As optometrists, it is important that we are aware of the possible ocular complications that can occur from the use of high risk medications.
Patients starting chloroquine (CQ) or hydroxychloroquine (HCQ; i.e. Plaquenil) should have a baseline examination that serves as a reference point, as well as to rule out any preexisting maculopathies.
While most rheumatologists are now routinely prescribing their patients 400 mg of HCQ (or 250 mg CQ) daily for the management of conditions like systemic lupus erythematosus and rheumatoid arthritis, individuals of short stature often have their dosage determined off of their ideal body weight to avoid overdosing.
Annual screening should begin after 5 years of medication use unless the patient has any of the unusual risk factors described below.
Unusual risk factors that increase the risk of CQ or HCQ Retinopathy:1
- Total cumulative dose >460 g of CQ or > 1000 g of HCQ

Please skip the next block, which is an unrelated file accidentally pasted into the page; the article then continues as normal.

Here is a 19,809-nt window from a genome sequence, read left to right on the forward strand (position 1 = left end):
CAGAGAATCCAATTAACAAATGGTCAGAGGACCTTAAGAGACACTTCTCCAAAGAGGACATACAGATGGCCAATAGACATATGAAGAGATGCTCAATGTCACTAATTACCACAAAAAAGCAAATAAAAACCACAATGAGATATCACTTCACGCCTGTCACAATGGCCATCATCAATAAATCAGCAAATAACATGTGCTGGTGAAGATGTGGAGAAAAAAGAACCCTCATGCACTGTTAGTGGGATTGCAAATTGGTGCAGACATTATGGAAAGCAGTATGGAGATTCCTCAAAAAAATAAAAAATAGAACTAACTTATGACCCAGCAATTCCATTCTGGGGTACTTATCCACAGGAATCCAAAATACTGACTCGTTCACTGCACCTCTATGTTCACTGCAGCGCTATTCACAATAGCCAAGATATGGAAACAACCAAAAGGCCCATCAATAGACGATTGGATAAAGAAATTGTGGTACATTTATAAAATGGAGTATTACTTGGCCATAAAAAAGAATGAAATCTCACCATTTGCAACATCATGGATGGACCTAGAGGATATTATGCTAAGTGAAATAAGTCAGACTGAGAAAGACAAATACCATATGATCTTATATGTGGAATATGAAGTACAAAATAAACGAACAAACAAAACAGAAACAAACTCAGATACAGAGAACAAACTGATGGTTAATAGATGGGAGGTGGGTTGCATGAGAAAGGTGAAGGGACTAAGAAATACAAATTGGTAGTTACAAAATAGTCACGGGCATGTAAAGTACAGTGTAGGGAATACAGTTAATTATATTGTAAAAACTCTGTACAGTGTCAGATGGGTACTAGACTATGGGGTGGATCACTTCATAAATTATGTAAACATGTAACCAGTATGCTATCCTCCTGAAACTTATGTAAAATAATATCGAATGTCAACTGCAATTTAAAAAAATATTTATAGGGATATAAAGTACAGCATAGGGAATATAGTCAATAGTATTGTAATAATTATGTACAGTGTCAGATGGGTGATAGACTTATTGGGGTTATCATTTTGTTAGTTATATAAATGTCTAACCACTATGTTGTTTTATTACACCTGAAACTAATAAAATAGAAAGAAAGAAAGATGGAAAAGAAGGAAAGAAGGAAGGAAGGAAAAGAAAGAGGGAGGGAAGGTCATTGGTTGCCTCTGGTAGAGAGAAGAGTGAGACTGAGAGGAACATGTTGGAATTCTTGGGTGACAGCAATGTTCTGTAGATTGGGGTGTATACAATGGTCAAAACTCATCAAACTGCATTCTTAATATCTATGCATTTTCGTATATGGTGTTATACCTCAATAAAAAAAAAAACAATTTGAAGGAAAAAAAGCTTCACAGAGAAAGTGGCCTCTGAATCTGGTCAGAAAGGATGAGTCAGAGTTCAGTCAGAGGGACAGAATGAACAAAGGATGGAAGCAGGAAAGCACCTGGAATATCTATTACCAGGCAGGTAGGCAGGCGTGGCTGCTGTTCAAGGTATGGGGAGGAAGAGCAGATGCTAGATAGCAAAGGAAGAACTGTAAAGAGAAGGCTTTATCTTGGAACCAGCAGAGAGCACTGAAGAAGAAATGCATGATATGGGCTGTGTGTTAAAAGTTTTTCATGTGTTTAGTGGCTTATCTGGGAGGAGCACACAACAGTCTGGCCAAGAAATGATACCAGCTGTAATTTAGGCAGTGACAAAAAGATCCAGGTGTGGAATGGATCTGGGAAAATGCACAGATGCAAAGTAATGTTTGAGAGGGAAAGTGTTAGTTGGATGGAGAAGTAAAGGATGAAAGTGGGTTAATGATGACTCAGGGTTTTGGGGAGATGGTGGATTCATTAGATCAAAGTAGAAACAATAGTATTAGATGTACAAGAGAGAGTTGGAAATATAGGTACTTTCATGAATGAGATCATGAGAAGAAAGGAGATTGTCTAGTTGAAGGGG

- Daily Dose > 250 mg/day CQ or >400 mg/day HQC
- Age, kidney dysfunction, liver dysfunction, retinal disease or maculopathy
American Academy of Ophthalmology Recommended Screening:1
Complete ocular health examination including a dilated retinal assessment
- Concern: Preexisting retinal disease and bullseye maculopathy
10-2 visual field
- Concern: Paracentral scotomas with decreased foveal sensitivity
One (or more) of the following tests:
Spectral domain OCT of the Macular
- Concern: Parafoveal thinning of photoreceptor layers and/or loss of the inner-segment/outer-segment junction
- Concern: Decreased parafoveal waveform amplitudes
- Concern: Parafoveal hyperfluorescence
It’s critical to educate your patients on the risk of toxicity and the importance of screening. If early changes and/or visual loss is detected, consult with your patient’s prescribing doctor immediately, as they should discontinue the medication and consider alternative therapies.